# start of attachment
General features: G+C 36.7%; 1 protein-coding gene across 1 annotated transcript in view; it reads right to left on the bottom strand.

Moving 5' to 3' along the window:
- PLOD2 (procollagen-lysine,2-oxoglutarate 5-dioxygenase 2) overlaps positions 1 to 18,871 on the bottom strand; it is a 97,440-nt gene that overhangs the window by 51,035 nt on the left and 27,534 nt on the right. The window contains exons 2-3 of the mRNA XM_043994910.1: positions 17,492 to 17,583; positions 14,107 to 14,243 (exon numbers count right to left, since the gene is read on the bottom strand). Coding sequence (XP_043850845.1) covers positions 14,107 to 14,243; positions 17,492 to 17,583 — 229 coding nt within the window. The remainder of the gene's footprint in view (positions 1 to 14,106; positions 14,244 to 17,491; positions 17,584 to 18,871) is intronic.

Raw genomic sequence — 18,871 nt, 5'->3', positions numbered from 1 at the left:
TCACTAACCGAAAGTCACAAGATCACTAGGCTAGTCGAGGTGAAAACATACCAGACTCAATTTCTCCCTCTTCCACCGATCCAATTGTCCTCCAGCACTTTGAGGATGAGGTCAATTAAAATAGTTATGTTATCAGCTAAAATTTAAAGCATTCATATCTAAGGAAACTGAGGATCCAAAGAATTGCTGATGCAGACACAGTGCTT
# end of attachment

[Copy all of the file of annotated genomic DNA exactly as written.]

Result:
General features: G+C 36.7%; 1 protein-coding gene across 1 annotated transcript in view; it reads right to left on the bottom strand.

Moving 5' to 3' along the window:
- PLOD2 (procollagen-lysine,2-oxoglutarate 5-dioxygenase 2) overlaps positions 1 to 18,871 on the bottom strand; it is a 97,440-nt gene that overhangs the window by 51,035 nt on the left and 27,534 nt on the right. The window contains exons 2-3 of the mRNA XM_043994910.1: positions 17,492 to 17,583; positions 14,107 to 14,243 (exon numbers count right to left, since the gene is read on the bottom strand). Coding sequence (XP_043850845.1) covers positions 14,107 to 14,243; positions 17,492 to 17,583 — 229 coding nt within the window. The remainder of the gene's footprint in view (positions 1 to 14,106; positions 14,244 to 17,491; positions 17,584 to 18,871) is intronic.

Raw genomic sequence — 18,871 nt, 5'->3', positions numbered from 1 at the left:
TCACTAACCGAAAGTCACAAGATCACTAGGCTAGTCGAGGTGAAAACATACCAGACTCAATTTCTCCCTCTTCCACCGATCCAATTGTCCTCCAGCACTTTGAGGATGAGGTCAATTAAAATAGTTATGTTATCAGCTAAAATTTAAAGCATTCATATCTAAGGAAACTGAGGATCCAAAGAATTGCTGATGCAGACACAGTGCTT